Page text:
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Home » 9to5to9, Big Guy's story

When a friend abandons you

Submitted by on Friday, 20 March 2009 No Comment
sad_big_guyFrom the second he started  kindergarten, Big Guy gravitated toward Best Buddy.

By the end of the first day, they already knew each other's names - an accomplishment when you're not quite 5 and faced with 19 new people to learn. Every morning for months, Big Guy and Best Buddy would meet up before school to run, chase, kick balls and do other boy stuff.

A few weeks ago, though, a gulf started to emerge. We were at a birthday party and Best Buddy wasn't interested in playing with Big Guy a lot of the time. It kept widened, to the point of near total avoidance.

Tuesday Big Guy dropped a bomb.

"Mommy, he told me he doesn't want to be my friend anymore."

Ouch. Talk about a bullet to a 5-year-old heart.

I know how he feels. I wasn't much older than he is now when my closest friend from age 2 on found someone else she'd rather play with. Nothing in particular happened. One week we were getting together over Barbies every day, the next she was setting up house with someone else.

Funny thing was, I was sitting in the lobby of my college dorm one morning my freshman year and saw former best friend walk in. We picked up where we'd left off a decade earlier, except our activities centered more on beer than Barbies.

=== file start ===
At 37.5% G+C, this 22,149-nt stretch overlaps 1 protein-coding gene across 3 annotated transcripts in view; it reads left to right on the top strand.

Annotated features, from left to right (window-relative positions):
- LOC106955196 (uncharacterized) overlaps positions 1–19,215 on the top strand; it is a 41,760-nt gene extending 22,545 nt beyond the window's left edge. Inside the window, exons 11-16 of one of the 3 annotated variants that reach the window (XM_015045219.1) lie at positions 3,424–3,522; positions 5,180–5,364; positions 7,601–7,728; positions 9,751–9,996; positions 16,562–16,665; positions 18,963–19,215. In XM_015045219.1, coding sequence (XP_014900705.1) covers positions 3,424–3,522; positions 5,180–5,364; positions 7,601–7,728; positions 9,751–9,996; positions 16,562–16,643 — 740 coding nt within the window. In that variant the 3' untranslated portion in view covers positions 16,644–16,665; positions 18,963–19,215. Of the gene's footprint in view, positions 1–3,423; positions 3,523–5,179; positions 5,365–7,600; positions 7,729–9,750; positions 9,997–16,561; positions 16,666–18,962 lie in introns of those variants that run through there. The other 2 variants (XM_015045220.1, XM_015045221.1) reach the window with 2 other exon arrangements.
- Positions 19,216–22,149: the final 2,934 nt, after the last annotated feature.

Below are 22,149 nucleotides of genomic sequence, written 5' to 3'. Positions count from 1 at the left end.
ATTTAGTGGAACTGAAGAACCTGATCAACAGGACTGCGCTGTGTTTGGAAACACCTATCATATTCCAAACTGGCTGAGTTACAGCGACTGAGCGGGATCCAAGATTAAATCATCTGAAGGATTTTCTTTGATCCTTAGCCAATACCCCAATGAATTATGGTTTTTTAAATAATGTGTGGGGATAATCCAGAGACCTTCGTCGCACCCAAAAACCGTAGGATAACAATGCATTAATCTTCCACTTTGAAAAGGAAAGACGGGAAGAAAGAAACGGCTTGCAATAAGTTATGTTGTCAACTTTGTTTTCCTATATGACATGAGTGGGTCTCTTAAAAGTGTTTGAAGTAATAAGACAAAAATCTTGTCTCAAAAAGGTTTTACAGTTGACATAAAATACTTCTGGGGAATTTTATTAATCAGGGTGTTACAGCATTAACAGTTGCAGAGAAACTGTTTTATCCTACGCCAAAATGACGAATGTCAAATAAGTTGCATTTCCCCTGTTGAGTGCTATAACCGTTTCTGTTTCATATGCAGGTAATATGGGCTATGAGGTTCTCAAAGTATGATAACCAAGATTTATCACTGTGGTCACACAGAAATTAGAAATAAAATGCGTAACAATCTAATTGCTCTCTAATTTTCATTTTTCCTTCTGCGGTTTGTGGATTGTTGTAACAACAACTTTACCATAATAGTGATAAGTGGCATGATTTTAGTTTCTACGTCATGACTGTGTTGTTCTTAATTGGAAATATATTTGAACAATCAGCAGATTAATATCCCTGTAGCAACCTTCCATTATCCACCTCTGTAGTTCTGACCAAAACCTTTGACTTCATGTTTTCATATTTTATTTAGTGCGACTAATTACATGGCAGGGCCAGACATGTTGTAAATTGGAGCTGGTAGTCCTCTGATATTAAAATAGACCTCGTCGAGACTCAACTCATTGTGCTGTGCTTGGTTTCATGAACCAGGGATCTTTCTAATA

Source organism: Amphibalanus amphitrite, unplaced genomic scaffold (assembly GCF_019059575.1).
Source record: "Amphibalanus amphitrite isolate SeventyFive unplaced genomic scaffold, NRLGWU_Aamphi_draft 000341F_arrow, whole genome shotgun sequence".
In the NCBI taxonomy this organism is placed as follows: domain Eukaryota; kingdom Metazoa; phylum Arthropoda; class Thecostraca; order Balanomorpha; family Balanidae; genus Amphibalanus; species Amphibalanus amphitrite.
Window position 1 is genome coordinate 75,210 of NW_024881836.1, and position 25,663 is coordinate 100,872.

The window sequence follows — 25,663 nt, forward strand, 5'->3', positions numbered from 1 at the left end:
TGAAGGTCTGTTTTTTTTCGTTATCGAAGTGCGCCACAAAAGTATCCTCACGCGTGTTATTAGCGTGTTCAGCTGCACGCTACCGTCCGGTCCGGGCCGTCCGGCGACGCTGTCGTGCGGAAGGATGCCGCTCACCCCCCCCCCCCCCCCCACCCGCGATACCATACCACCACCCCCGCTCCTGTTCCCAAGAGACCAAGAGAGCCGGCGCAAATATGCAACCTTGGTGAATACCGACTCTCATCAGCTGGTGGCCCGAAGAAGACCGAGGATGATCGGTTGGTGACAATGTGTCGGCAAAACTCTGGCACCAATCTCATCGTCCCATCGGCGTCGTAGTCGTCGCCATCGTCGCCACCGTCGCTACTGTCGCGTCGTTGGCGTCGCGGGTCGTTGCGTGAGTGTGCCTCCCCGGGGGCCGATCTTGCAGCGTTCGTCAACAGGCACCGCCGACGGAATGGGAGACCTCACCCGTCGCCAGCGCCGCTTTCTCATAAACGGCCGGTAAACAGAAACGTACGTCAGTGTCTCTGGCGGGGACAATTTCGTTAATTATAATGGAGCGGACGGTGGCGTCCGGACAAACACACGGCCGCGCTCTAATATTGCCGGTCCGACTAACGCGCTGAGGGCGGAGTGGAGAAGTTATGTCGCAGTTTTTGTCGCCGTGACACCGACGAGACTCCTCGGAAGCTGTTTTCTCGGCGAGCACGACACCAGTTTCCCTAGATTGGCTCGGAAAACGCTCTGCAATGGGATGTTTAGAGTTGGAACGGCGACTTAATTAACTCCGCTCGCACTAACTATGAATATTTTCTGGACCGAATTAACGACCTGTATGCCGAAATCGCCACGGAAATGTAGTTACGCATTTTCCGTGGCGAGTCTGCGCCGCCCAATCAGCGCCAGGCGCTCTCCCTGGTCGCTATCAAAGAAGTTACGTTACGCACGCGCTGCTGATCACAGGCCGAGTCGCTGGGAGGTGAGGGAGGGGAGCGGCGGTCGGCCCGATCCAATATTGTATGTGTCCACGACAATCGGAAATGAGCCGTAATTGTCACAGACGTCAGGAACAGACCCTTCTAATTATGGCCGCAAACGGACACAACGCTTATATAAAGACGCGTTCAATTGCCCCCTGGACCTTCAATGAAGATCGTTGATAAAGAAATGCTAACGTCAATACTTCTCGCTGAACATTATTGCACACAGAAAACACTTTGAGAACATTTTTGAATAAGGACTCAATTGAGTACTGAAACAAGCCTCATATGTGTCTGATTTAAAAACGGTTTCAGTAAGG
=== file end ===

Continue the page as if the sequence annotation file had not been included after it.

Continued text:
I think it's simply a case of Best Buddy's just not being that into Big Guy.

Best Buddy still is chatty enough when I pick Big Guy up in the cafeteria, though he was developed an obnoxious habit of tattling every time Big Guy gets his name on the board in class.  It could be, though, that it annoys me mainly because I know his distance hurts Big Guy.

"Why doesn't he want to play?" Big Guy asked.

"I don't know, babes. Did you ask him?"

"Yes. He said he just doesn't want to."

Chances are at 5, Best Buddy doesn't really know why he doesn't want to. The same problem used to cycle through Big Guy's preschool every month or so. With the exception of one kid Big Guy was tight with consistently, the alliances would shift. The difference was, then the snits usually were mutual.

Best Buddy's family doesn't live on our street and I don't know his parents other than by nodding acquaintance, so I'm not in a position to call up or stroll over and ask casually if anything happened.

Big Guy's teacher mentioned on his recent report card that he's well-liked, so I don't think there's a wide-ranging problem.

Big Guy still has plenty of friends to run, chase, kick balls and do other boy stuff with, and I remind him of that. "You still play with S, don't you? And A and Z," I'll say. He'll nod. "So maybe Best Buddy just doesn't want to play right now. He might again some day."

Maybe one of these days Best Buddy and Big Guy will meet up at a college dorm and go out for a beer. I know for now, though, that it hurts by boy.

I'm sorry, babes.

Copyright 2009 Debra Legg. All rights reserved.

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